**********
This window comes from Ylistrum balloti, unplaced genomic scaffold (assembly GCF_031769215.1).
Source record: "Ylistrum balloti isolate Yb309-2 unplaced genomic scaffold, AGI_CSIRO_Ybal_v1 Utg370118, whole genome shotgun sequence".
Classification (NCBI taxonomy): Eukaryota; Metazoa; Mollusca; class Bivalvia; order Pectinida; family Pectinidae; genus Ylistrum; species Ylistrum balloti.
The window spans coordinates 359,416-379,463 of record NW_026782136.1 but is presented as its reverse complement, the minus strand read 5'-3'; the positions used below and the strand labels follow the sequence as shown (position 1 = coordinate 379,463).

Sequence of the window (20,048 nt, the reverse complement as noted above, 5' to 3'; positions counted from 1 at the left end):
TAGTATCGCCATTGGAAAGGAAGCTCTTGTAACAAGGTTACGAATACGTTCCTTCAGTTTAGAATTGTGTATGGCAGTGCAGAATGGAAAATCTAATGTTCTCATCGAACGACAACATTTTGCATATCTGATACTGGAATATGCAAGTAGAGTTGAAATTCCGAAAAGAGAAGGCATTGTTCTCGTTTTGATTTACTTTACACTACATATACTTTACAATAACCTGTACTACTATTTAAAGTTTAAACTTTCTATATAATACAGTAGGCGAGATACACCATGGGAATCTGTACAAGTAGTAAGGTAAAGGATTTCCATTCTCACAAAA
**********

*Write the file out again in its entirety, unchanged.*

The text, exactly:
This window comes from Ylistrum balloti, unplaced genomic scaffold (assembly GCF_031769215.1).
Source record: "Ylistrum balloti isolate Yb309-2 unplaced genomic scaffold, AGI_CSIRO_Ybal_v1 Utg370118, whole genome shotgun sequence".
Classification (NCBI taxonomy): Eukaryota; Metazoa; Mollusca; class Bivalvia; order Pectinida; family Pectinidae; genus Ylistrum; species Ylistrum balloti.
The window spans coordinates 359,416-379,463 of record NW_026782136.1 but is presented as its reverse complement, the minus strand read 5'-3'; the positions used below and the strand labels follow the sequence as shown (position 1 = coordinate 379,463).

Sequence of the window (20,048 nt, the reverse complement as noted above, 5' to 3'; positions counted from 1 at the left end):
TAGTATCGCCATTGGAAAGGAAGCTCTTGTAACAAGGTTACGAATACGTTCCTTCAGTTTAGAATTGTGTATGGCAGTGCAGAATGGAAAATCTAATGTTCTCATCGAACGACAACATTTTGCATATCTGATACTGGAATATGCAAGTAGAGTTGAAATTCCGAAAAGAGAAGGCATTGTTCTCGTTTTGATTTACTTTACACTACATATACTTTACAATAACCTGTACTACTATTTAAAGTTTAAACTTTCTATATAATACAGTAGGCGAGATACACCATGGGAATCTGTACAAGTAGTAAGGTAAAGGATTTCCATTCTCACAAAA